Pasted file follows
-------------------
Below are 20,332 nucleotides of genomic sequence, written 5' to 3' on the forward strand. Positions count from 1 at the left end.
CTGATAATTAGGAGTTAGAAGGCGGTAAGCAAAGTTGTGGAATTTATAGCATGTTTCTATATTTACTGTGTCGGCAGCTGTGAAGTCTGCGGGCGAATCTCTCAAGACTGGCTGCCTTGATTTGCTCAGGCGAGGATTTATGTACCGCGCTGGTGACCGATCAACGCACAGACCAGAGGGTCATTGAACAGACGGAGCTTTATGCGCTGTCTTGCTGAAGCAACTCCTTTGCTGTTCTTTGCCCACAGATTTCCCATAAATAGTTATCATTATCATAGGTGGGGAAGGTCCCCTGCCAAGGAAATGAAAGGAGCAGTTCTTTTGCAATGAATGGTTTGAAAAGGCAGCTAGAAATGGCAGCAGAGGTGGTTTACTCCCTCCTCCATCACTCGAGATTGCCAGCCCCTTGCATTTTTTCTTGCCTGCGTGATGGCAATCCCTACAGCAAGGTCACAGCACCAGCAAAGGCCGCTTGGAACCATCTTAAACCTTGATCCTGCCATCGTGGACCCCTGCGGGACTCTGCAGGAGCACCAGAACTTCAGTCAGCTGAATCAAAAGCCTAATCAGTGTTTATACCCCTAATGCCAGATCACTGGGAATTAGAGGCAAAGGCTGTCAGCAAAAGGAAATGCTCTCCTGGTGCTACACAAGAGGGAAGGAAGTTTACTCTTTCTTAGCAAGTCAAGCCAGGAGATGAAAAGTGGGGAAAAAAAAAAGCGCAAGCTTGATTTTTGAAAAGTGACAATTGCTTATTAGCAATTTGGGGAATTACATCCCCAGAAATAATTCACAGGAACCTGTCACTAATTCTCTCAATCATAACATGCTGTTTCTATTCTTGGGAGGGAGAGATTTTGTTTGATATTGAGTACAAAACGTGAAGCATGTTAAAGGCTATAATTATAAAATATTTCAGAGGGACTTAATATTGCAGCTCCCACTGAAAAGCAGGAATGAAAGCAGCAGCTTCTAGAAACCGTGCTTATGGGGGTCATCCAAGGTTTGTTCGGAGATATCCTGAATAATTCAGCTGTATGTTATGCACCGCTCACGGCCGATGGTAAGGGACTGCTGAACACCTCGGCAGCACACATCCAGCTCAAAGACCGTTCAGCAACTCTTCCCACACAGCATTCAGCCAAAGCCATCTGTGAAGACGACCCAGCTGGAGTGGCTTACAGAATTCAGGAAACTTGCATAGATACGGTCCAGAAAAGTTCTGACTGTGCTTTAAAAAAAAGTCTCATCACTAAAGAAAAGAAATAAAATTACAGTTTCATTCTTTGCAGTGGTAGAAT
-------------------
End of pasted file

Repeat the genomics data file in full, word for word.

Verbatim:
Below are 20,332 nucleotides of genomic sequence, written 5' to 3' on the forward strand. Positions count from 1 at the left end.
CTGATAATTAGGAGTTAGAAGGCGGTAAGCAAAGTTGTGGAATTTATAGCATGTTTCTATATTTACTGTGTCGGCAGCTGTGAAGTCTGCGGGCGAATCTCTCAAGACTGGCTGCCTTGATTTGCTCAGGCGAGGATTTATGTACCGCGCTGGTGACCGATCAACGCACAGACCAGAGGGTCATTGAACAGACGGAGCTTTATGCGCTGTCTTGCTGAAGCAACTCCTTTGCTGTTCTTTGCCCACAGATTTCCCATAAATAGTTATCATTATCATAGGTGGGGAAGGTCCCCTGCCAAGGAAATGAAAGGAGCAGTTCTTTTGCAATGAATGGTTTGAAAAGGCAGCTAGAAATGGCAGCAGAGGTGGTTTACTCCCTCCTCCATCACTCGAGATTGCCAGCCCCTTGCATTTTTTCTTGCCTGCGTGATGGCAATCCCTACAGCAAGGTCACAGCACCAGCAAAGGCCGCTTGGAACCATCTTAAACCTTGATCCTGCCATCGTGGACCCCTGCGGGACTCTGCAGGAGCACCAGAACTTCAGTCAGCTGAATCAAAAGCCTAATCAGTGTTTATACCCCTAATGCCAGATCACTGGGAATTAGAGGCAAAGGCTGTCAGCAAAAGGAAATGCTCTCCTGGTGCTACACAAGAGGGAAGGAAGTTTACTCTTTCTTAGCAAGTCAAGCCAGGAGATGAAAAGTGGGGAAAAAAAAAAGCGCAAGCTTGATTTTTGAAAAGTGACAATTGCTTATTAGCAATTTGGGGAATTACATCCCCAGAAATAATTCACAGGAACCTGTCACTAATTCTCTCAATCATAACATGCTGTTTCTATTCTTGGGAGGGAGAGATTTTGTTTGATATTGAGTACAAAACGTGAAGCATGTTAAAGGCTATAATTATAAAATATTTCAGAGGGACTTAATATTGCAGCTCCCACTGAAAAGCAGGAATGAAAGCAGCAGCTTCTAGAAACCGTGCTTATGGGGGTCATCCAAGGTTTGTTCGGAGATATCCTGAATAATTCAGCTGTATGTTATGCACCGCTCACGGCCGATGGTAAGGGACTGCTGAACACCTCGGCAGCACACATCCAGCTCAAAGACCGTTCAGCAACTCTTCCCACACAGCATTCAGCCAAAGCCATCTGTGAAGACGACCCAGCTGGAGTGGCTTACAGAATTCAGGAAACTTGCATAGATACGGTCCAGAAAAGTTCTGACTGTGCTTTAAAAAAAAGTCTCATCACTAAAGAAAAGAAATAAAATTACAGTTTCATTCTTTGCAGTGGTAGAAT